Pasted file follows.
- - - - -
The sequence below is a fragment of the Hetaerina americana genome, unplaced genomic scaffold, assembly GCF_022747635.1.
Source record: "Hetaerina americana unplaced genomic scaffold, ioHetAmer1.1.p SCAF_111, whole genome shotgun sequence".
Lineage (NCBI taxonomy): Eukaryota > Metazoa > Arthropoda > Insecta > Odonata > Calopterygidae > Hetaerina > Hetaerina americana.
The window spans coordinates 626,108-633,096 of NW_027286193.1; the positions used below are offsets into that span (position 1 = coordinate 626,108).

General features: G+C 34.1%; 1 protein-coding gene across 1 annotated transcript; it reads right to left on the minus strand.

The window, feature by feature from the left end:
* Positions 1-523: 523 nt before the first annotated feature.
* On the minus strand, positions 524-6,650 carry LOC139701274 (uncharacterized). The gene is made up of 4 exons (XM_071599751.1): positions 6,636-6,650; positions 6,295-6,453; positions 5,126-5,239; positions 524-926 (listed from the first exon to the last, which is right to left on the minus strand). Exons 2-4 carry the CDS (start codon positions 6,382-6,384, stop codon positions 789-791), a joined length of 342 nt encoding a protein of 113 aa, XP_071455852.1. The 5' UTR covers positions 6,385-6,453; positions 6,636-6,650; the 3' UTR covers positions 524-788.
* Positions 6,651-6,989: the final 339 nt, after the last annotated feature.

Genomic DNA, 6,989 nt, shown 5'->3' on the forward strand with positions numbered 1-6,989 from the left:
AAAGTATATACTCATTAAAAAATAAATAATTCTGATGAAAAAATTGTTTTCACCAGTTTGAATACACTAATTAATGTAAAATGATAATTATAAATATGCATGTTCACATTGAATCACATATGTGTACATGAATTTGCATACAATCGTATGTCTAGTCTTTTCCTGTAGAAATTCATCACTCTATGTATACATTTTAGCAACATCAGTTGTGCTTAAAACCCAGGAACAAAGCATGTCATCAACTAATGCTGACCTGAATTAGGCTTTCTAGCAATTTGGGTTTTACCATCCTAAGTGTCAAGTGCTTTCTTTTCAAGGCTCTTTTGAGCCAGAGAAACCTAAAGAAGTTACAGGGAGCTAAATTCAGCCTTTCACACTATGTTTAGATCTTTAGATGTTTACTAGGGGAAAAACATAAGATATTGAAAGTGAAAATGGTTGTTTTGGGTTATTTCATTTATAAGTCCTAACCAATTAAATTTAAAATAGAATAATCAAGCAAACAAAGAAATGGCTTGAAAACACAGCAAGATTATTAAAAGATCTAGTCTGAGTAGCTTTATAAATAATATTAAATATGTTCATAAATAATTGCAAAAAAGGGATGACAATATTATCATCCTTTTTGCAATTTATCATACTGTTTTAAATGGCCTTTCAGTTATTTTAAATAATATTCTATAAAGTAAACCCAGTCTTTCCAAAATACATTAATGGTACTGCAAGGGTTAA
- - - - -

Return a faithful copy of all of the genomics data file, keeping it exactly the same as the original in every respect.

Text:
The sequence below is a fragment of the Hetaerina americana genome, unplaced genomic scaffold, assembly GCF_022747635.1.
Source record: "Hetaerina americana unplaced genomic scaffold, ioHetAmer1.1.p SCAF_111, whole genome shotgun sequence".
Lineage (NCBI taxonomy): Eukaryota > Metazoa > Arthropoda > Insecta > Odonata > Calopterygidae > Hetaerina > Hetaerina americana.
The window spans coordinates 626,108-633,096 of NW_027286193.1; the positions used below are offsets into that span (position 1 = coordinate 626,108).

General features: G+C 34.1%; 1 protein-coding gene across 1 annotated transcript; it reads right to left on the minus strand.

The window, feature by feature from the left end:
* Positions 1-523: 523 nt before the first annotated feature.
* On the minus strand, positions 524-6,650 carry LOC139701274 (uncharacterized). The gene is made up of 4 exons (XM_071599751.1): positions 6,636-6,650; positions 6,295-6,453; positions 5,126-5,239; positions 524-926 (listed from the first exon to the last, which is right to left on the minus strand). Exons 2-4 carry the CDS (start codon positions 6,382-6,384, stop codon positions 789-791), a joined length of 342 nt encoding a protein of 113 aa, XP_071455852.1. The 5' UTR covers positions 6,385-6,453; positions 6,636-6,650; the 3' UTR covers positions 524-788.
* Positions 6,651-6,989: the final 339 nt, after the last annotated feature.

Genomic DNA, 6,989 nt, shown 5'->3' on the forward strand with positions numbered 1-6,989 from the left:
AAAGTATATACTCATTAAAAAATAAATAATTCTGATGAAAAAATTGTTTTCACCAGTTTGAATACACTAATTAATGTAAAATGATAATTATAAATATGCATGTTCACATTGAATCACATATGTGTACATGAATTTGCATACAATCGTATGTCTAGTCTTTTCCTGTAGAAATTCATCACTCTATGTATACATTTTAGCAACATCAGTTGTGCTTAAAACCCAGGAACAAAGCATGTCATCAACTAATGCTGACCTGAATTAGGCTTTCTAGCAATTTGGGTTTTACCATCCTAAGTGTCAAGTGCTTTCTTTTCAAGGCTCTTTTGAGCCAGAGAAACCTAAAGAAGTTACAGGGAGCTAAATTCAGCCTTTCACACTATGTTTAGATCTTTAGATGTTTACTAGGGGAAAAACATAAGATATTGAAAGTGAAAATGGTTGTTTTGGGTTATTTCATTTATAAGTCCTAACCAATTAAATTTAAAATAGAATAATCAAGCAAACAAAGAAATGGCTTGAAAACACAGCAAGATTATTAAAAGATCTAGTCTGAGTAGCTTTATAAATAATATTAAATATGTTCATAAATAATTGCAAAAAAGGGATGACAATATTATCATCCTTTTTGCAATTTATCATACTGTTTTAAATGGCCTTTCAGTTATTTTAAATAATATTCTATAAAGTAAACCCAGTCTTTCCAAAATACATTAATGGTACTGCAAGGGTTAA